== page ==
Of course, like any other asset class, local-currency government bonds have had their ups and downs (and past performance, obviously, is no indication of future performance). Performance was strong during 2003–07, a period of low global risk aversion, with EM local-currency government bonds yielding annual returns of about 9%, which was significantly greater than the returns on U.S. Treasuries of about 4%. And investors demanded a substantial premium for investing in the asset class.11
As risk sentiment deteriorated during the run-up to the global financial crisis in 2008, performance of EM local-currency government bonds dropped, but it rebounded as early as the end of 2008. Performance dipped during the sovereign debt crisis in the eurozone, but emerging market local-currency government bonds came back strong again on the commitment of central banks to support global economic growth. At this writing (June 2013), even as we are experiencing some drawdowns in the asset class (probably more related to hedged positions in interest rate swaps than to the "real" money in the bonds themselves), a look at the yields available in EMs as of May 31, 2013, compared with those of government bonds in developed markets reveals why this asset class continues to be a popular addition to a global portfolio. (See Table 1.)
Source: J.P. Morgan; data as of May 31, 2013.
Past performance is no guarantee of future results.
For illustrative purposes only and does not reflect the performance of any Lord Abbett mutual fund or any particular investment. Indexes are unmanaged, do not reflect the deduction of fees or expenses, and are not available for direct investment.
Emerging market securities may be less liquid and more volatile than U.S. and longer-established non-U.S. markets.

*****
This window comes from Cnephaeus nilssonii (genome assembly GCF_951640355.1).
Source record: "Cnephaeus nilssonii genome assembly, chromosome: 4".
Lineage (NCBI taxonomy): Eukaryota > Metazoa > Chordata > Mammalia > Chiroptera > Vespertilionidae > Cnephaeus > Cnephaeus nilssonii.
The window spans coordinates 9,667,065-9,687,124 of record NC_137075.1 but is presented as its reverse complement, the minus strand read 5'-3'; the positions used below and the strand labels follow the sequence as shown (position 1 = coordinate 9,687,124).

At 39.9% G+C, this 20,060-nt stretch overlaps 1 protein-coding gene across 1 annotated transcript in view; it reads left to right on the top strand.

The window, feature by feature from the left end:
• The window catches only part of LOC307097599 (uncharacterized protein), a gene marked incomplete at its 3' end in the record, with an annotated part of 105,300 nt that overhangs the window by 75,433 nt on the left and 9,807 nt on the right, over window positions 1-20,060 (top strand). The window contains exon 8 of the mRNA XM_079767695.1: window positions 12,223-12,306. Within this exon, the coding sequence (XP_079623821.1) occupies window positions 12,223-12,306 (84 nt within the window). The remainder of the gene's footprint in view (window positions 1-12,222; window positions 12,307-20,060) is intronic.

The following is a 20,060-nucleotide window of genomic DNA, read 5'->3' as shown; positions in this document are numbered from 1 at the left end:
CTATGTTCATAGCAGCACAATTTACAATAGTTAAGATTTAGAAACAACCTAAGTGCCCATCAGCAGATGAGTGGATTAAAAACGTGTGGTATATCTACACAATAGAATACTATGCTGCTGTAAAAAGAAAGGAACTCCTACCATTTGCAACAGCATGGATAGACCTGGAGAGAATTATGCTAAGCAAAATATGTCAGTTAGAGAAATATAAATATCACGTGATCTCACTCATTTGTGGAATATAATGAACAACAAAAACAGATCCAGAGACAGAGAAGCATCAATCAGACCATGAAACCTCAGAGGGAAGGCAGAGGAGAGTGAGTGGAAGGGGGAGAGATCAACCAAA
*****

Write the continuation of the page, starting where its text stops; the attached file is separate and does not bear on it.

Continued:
Understanding the Risks
Understanding the risks of the EM local-currency government bond asset class cannot be achieved by viewing the asset class as a whole. Instead, it requires careful analysis of each individual issuer and market—which is the role of active managers.
Nonetheless, we can offer some generalizations concerning the three broad categories of risk usually associated with the asset class.
The first of these is default risk. As our brief discussion of the 1980s and 1990s demonstrated, emerging markets countries have had an unfortunate history of defaults. But these events were driven largely by those countries' heavy reliance on hard currencies for funding. Countries did not have sufficient foreign reserves to pay back the debt when circumstances made it necessary. Issuing in local currencies (which can be printed at the will of the local government) makes that a nonissue. For that reason, local-currency debt typically has been rated higher than hard-currency debt. Given the EM countries' marked improvements in economic and fiscal policies, we expect sovereign default risk to remain low in the coming years.
Investing in local-currency bonds, by definition, requires investing in local currencies. Currency risk is the most volatile component of this market. A U.S. investor, for example, will face currency risk if the currency in which the debt is issued depreciates. This is because the value of the U.S. investor's investment will decrease.
Finally, government intervention in the form of capital controls and other types of market manipulation can never be ruled out in any market—whether emerging or developed. Understanding the political trends and anticipating policy changes are an important part of the risk management that investors need to engage in when considering investment opportunities in EM markets.
As with all risks, the key for investors is to make sure that they are paid an appropriate premium for taking it on. Generally speaking, we think emerging market local-currency investors currently are being compensated for the additional risk they may be assuming in these markets.